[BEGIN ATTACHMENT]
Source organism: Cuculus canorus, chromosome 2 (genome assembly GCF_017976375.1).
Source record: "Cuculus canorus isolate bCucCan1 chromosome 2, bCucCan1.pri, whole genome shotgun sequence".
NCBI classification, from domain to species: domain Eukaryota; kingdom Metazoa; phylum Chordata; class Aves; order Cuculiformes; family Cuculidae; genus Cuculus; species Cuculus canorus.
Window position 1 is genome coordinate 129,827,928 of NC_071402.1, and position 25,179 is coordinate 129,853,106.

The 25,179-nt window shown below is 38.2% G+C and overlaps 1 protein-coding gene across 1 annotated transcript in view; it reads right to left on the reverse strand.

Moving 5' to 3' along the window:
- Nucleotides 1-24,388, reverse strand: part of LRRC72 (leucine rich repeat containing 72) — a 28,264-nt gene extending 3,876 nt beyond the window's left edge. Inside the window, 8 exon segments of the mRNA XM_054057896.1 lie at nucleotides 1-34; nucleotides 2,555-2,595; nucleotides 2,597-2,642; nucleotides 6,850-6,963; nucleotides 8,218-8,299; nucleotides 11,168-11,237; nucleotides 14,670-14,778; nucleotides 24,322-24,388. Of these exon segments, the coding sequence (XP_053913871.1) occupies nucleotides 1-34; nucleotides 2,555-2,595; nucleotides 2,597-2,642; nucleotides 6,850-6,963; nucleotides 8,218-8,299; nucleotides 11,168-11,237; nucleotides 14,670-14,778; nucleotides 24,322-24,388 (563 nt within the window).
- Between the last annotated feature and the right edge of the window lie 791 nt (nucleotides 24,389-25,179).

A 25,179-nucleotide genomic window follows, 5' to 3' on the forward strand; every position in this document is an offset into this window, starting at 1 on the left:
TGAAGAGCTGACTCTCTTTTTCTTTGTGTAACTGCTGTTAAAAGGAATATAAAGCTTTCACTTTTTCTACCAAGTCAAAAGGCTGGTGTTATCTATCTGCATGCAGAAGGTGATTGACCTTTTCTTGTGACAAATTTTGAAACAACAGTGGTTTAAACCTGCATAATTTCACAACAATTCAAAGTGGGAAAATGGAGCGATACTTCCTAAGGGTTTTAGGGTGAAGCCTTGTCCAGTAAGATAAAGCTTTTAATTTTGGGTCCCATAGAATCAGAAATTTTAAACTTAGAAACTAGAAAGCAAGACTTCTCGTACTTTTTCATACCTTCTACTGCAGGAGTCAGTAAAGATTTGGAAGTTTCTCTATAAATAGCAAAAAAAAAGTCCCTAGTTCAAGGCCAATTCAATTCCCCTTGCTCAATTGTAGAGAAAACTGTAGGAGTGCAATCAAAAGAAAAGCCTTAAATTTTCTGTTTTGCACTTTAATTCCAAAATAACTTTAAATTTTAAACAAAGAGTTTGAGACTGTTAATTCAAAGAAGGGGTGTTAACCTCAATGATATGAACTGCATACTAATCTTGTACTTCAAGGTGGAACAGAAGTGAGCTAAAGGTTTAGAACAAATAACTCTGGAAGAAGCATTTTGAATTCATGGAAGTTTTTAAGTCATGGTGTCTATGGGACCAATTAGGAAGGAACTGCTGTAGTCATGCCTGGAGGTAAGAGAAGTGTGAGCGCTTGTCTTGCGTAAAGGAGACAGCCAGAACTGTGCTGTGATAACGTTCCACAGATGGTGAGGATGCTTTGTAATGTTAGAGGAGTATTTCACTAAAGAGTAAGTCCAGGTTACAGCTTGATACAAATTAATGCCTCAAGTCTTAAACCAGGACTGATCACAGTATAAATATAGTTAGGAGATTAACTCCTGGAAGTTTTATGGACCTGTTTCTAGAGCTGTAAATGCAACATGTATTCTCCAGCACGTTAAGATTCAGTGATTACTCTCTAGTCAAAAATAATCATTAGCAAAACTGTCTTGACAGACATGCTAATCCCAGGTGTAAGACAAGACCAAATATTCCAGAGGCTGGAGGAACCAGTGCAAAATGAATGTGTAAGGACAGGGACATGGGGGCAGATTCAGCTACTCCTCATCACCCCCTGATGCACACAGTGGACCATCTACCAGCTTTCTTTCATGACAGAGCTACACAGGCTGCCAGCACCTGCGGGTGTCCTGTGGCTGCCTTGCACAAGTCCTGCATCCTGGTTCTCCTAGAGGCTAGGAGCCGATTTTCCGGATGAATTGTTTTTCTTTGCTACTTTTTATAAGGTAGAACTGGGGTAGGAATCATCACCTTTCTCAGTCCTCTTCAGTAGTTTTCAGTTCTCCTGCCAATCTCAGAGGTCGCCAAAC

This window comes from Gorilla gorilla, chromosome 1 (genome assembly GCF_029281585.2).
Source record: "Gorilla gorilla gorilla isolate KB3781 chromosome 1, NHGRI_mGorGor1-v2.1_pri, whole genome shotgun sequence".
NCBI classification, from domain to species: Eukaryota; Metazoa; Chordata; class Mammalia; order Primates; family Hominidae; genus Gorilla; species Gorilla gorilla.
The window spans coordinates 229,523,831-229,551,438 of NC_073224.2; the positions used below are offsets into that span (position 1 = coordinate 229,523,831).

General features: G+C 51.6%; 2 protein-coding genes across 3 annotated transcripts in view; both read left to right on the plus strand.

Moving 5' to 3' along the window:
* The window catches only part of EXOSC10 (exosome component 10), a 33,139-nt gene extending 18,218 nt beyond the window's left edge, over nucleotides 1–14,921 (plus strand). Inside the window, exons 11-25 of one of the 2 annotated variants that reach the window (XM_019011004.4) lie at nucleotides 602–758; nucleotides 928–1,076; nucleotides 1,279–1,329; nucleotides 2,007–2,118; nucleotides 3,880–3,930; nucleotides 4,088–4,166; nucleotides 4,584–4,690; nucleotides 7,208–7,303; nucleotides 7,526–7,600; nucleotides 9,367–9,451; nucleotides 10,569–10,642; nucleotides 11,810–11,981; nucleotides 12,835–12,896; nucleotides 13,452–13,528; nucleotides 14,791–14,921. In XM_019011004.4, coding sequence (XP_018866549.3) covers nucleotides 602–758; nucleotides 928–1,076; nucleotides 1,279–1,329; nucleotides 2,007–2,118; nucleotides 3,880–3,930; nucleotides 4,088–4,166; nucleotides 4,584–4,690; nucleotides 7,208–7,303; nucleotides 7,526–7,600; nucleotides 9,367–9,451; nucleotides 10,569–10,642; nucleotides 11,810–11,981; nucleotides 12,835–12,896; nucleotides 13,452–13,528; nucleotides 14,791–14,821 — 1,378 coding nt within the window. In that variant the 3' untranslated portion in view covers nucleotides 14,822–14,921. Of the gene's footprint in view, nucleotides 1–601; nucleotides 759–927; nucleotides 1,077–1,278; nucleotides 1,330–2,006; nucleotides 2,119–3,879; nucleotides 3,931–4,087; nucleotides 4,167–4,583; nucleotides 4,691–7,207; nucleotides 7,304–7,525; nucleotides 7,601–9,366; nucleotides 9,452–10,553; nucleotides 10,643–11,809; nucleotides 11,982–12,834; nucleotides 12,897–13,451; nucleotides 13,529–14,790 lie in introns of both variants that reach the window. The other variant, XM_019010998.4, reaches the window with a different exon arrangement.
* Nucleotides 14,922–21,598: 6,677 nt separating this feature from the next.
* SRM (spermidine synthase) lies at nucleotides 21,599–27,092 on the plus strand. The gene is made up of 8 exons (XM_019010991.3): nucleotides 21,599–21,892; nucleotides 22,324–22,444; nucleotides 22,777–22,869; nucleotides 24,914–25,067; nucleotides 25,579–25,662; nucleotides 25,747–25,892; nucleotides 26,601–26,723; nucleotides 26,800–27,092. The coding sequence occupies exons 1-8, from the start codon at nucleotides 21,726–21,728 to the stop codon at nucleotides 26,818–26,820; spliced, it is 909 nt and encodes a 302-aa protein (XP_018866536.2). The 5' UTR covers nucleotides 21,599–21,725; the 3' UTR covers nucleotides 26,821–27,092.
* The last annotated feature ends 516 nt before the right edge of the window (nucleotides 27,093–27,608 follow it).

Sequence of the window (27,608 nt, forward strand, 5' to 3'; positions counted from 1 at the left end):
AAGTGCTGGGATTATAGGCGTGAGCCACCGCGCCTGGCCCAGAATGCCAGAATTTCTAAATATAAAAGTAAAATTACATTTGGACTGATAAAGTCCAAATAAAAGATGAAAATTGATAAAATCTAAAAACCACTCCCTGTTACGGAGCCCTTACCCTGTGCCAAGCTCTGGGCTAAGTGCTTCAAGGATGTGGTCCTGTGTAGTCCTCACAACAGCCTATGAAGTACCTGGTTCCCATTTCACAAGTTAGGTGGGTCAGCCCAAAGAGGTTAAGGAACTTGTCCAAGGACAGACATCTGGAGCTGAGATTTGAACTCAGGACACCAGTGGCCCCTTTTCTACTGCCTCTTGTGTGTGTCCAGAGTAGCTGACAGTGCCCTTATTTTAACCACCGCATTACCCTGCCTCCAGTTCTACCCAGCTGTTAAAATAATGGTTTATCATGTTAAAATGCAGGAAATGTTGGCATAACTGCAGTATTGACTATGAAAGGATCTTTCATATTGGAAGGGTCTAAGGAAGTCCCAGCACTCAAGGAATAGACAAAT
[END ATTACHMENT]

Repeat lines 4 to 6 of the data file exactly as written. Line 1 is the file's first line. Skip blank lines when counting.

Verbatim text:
Window position 1 is genome coordinate 129,827,928 of NC_071402.1, and position 25,179 is coordinate 129,853,106.

The 25,179-nt window shown below is 38.2% G+C and overlaps 1 protein-coding gene across 1 annotated transcript in view; it reads right to left on the reverse strand.

Moving 5' to 3' along the window: